Atticus Finch, To Kill A Mockingbird

"Imagine a morning in late November. A coming of winter morning more than twenty years ago."
Truman Capote, A Christmas Memory

"And when that happens, I know it. A message saying so merely confirms a piece of news some secret vein had already received, severing from me an irreplaceable part of myself, letting it loose like a kite on a broken string. That is why, walking across a school campus on this particular December morning, I keep searching the sky. As if I expected to see, rather like hearts, a lost pair of kites hurrying toward heaven. "
Truman Capote, A Christmas Memory

" Instructions had been given; and when the head of each division column comes opposite our group, our bugle sounds the signal and instantly our whole line from right to left, regiment by regiment in succession, gives the soldiers salutation, from the "order arms" to the old "carry" -- the marching salute. Gordon at the head of the column, riding with heavy spirit and. downcast face, catches the sound of shifting arms, looks up, and, taking the meaning, wheels superbly, making with himself and his horse one uplifted figure, with profound salutation as he drops the point of his sword to the boot toe; then facing to his own command, gives word for his successive brigades to pass us with the same position of the manual -- honor answering honor. On our part not a sound of trumpet more, nor roll of drum; not a cheer, nor word nor whisper of vain-glorying, nor motion of man standing again at the order, but an awed stillness rather, and breath-holding, as if it were the passing of the dead! "
Joshua Chamberlain, The Passing of the Armies; An Account of the Final Campaign of the Army of the Potomac, Based Upon Personal Reminiscences of the Fifth Army Corps

 

"I don't know the answer to nothing, not a blessed thing. I don't know why I wandered out to this part of Texas drunk and you took me in and pitied me and helped me to straighten out, marry me. Why? Why did that happen? Is there a reason that happened? And Sonny's Daddy died in a war. My daughter killed in an automobile accident. Why? You see I don't trust happiness. I never did. I never will."
-- Mac Sledge, Robert Duvall's character in the movie Tender Mercies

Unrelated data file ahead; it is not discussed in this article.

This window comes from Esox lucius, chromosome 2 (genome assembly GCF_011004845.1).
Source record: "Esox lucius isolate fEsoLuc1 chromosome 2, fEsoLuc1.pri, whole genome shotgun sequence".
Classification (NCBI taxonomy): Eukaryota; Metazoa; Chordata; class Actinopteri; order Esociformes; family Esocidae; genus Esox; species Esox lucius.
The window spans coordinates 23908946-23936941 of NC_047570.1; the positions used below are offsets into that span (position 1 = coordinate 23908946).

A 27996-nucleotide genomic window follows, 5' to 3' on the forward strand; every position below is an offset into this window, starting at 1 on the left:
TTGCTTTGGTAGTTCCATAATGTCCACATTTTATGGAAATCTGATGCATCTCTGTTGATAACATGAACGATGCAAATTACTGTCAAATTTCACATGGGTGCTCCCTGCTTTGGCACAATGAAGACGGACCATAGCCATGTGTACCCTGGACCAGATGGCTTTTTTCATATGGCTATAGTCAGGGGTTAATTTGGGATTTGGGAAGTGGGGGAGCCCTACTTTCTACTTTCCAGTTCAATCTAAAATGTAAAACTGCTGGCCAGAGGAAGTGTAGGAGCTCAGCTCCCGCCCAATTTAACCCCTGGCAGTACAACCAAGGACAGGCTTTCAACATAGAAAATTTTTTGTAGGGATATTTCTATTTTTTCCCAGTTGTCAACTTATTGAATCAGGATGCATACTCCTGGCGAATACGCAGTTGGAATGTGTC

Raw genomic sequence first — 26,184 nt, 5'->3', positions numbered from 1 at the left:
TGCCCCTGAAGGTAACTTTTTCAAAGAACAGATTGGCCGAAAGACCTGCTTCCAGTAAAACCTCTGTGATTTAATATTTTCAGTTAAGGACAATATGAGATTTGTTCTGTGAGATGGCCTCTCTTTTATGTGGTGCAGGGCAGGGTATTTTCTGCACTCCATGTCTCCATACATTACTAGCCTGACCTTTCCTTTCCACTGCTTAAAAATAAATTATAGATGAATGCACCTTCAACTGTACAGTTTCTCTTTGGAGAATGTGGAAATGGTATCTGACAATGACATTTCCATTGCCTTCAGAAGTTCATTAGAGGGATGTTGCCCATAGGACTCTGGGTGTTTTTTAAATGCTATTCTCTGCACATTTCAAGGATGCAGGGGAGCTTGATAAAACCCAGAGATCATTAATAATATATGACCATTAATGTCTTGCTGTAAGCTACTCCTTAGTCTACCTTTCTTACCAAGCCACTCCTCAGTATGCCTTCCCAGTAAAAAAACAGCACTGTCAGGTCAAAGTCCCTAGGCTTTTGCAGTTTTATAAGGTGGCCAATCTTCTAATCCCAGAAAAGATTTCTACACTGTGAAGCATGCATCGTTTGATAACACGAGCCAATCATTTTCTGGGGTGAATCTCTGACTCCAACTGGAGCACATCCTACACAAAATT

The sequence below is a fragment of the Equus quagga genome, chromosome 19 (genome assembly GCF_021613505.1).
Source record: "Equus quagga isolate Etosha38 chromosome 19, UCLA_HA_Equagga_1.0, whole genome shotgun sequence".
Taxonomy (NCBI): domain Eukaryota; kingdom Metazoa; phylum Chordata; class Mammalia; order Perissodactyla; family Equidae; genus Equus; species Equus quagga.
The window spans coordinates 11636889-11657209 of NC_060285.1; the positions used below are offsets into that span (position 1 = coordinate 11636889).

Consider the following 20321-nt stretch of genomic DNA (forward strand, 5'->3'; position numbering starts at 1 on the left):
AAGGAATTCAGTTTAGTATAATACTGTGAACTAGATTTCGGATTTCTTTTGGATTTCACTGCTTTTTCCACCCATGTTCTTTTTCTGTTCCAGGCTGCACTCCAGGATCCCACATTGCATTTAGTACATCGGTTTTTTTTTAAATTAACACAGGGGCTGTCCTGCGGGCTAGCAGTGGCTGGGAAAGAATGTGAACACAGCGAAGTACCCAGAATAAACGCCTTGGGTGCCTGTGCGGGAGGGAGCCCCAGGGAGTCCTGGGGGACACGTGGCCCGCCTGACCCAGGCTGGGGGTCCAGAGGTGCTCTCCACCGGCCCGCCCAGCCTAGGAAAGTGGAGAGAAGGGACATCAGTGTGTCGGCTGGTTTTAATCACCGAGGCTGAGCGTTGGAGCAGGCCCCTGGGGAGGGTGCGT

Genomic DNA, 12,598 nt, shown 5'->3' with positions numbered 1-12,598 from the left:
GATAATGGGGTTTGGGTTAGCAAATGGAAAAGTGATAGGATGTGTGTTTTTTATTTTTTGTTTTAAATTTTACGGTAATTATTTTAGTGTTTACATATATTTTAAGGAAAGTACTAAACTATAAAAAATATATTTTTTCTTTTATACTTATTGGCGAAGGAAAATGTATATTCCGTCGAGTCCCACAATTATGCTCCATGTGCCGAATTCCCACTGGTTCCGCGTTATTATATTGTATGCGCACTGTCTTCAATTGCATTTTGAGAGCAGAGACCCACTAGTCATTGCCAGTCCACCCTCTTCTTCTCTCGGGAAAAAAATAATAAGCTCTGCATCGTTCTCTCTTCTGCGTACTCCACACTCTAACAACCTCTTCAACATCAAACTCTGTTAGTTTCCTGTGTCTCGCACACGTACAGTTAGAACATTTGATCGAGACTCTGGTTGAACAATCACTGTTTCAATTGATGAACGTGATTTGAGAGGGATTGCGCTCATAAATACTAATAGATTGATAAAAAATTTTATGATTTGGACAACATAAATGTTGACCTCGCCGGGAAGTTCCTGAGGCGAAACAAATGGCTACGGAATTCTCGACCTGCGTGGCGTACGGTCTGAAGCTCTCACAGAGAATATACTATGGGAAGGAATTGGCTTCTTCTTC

April 12 was the appointed day for the formal surrender of the last and largest component of the Army of Northern Virginia, the infantry.  Before leaving Appomattox, U.S. Grant appointed General Joshua Chamberlain of Maine to receive the surrender on behalf of the Union army giving him instruction that "the ceremony to be as simple as possible, and that nothing should be done to humiliate the manhood of the Southern soldiers".

Chamberlain, one of the many heroes of Gettysburg, received a battlefield promotion to General at Petersburg in June 1864 after receiving a wound that was thought to be fatal.  It did indeed prove so, but not until 1914 when he suffered an infection related to the wound and was treated by the same doctor who had saved his life fifty years before .
To conduct the Confederate surrender Lee selected General John B Gordon of Georgia, one of his best division commanders (and later to be Senator and Governor in Georgia, along with possibly being one of the leaders of the newly-formed Klu Klux Klan).

The final ceremony began at 6 A.M. and it took nearly ten hours for all the Confederates to march by and stack arms.  General Joshua Chamberlain, in his memoirs titled The Passing of the Armies, describes the scene:
 
It was now the morning of the 12th of April . . .

We formed . . .  to face the last line of battle, and receive the last remnant of the arms and colors of that great army ours had been created to confront for all that death can do to life.  We were remnants also . . . veterans, and replaced veterans; cut to pieces, cut down, consolidated, divisions into brigades . . . men of near blood born, made nearer by blood shed.  Those facing us - now thank God, the same.

Our earnest eyes scan the busy groups on the opposite slopes, breaking camp for the last time - taking down their little shelter-tents and folding them carefully, as precious things, then slowly forming ranks as for unwelcome duty.  And now they move.  The dusky swarms forge forward into gray columns of march.  On they come, with the old swinging route step, and swaying battle-flags.

. . . when the head of each division column comes opposite our group, our bugle sounds the signal and instantly our whole line from right to left, regiment by regiment in succession, gives the soldier's salutation, - from the "order arms" to the old "carry" - the marching salute.  Gordon at the head of the column, riding with heavy spirit and downcast face, catches the sounds of shifting arms, looks up, and, taking the meaning, wheels superbly, making with himself and his horse one uplifted figure, with profound salutation as he drops the point of his sword to the boot toe; then facing to his own command, gives word for his successive brigades to pass us with the same position of manual, honor answering honor.  On our part not a sound of trumpet more, nor roll of drum; not a cheer, nor word nor whisper of vain-glorying, nor motion of man standing again at the order; but an awed stillness rather and breath-holding as if it were the passing of the dead!

 


  Come back from time to time to see what I've added to this page.